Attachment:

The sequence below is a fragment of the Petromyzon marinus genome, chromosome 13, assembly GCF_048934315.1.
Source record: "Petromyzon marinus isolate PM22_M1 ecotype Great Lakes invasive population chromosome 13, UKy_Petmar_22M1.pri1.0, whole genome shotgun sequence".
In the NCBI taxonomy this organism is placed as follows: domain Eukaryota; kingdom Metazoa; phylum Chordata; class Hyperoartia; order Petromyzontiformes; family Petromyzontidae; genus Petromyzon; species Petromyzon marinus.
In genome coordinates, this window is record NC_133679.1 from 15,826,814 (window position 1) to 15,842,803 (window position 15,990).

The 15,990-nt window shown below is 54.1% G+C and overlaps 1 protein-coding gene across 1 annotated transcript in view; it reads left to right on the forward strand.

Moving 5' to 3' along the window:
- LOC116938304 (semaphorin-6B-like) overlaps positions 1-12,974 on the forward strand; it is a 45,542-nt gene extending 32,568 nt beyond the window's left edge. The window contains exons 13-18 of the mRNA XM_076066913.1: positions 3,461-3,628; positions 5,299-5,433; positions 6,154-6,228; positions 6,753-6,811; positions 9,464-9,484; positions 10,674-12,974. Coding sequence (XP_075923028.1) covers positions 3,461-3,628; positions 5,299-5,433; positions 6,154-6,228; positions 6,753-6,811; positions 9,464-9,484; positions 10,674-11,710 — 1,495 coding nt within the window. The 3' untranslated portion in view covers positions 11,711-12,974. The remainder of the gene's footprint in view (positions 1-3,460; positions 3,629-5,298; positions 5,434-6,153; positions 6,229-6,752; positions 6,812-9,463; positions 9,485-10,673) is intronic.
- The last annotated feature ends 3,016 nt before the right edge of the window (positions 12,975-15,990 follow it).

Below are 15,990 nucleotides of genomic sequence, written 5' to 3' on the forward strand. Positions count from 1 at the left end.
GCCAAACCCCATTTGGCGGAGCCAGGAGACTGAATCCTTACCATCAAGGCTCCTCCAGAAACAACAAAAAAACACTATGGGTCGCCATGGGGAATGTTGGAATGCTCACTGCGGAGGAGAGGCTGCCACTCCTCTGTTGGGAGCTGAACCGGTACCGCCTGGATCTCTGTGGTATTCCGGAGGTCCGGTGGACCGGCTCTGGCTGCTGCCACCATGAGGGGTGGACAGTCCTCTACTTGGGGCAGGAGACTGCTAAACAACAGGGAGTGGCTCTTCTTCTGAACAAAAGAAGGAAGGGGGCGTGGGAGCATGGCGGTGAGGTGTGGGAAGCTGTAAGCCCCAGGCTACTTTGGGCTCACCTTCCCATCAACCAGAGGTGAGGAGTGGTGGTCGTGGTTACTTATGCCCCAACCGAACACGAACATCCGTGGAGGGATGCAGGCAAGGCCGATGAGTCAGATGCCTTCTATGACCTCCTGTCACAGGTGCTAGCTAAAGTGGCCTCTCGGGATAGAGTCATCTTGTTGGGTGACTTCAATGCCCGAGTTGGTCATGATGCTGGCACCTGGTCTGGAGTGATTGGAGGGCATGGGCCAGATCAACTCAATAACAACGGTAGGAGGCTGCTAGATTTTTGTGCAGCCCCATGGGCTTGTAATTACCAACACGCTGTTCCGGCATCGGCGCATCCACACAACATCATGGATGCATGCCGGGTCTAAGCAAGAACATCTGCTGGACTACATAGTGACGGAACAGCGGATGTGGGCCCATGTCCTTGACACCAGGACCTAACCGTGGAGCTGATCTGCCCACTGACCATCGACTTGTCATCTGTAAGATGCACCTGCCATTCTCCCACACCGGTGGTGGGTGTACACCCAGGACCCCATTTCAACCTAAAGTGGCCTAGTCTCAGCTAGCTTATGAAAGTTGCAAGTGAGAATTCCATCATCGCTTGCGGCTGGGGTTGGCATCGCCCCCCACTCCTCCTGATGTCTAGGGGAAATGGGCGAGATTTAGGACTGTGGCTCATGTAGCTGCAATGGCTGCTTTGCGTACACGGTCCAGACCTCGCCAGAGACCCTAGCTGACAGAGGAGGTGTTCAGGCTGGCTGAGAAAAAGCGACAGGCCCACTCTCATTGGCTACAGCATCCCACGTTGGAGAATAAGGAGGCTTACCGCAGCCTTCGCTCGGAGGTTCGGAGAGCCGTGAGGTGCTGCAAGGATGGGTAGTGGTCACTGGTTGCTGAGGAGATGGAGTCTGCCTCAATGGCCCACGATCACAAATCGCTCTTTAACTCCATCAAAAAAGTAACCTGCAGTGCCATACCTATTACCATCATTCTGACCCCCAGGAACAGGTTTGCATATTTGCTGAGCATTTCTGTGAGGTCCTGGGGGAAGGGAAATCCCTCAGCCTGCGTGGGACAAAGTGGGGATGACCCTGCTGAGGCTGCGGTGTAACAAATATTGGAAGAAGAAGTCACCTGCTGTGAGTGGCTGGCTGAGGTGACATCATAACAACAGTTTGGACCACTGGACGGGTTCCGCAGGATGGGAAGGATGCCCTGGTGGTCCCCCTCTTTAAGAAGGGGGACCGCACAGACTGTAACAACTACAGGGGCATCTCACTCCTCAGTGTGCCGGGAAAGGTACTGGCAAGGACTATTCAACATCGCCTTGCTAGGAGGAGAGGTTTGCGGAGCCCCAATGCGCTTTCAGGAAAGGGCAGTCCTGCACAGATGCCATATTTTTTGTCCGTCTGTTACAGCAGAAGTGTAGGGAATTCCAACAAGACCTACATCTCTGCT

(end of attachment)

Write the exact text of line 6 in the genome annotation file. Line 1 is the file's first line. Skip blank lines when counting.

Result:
Moving 5' to 3' along the window: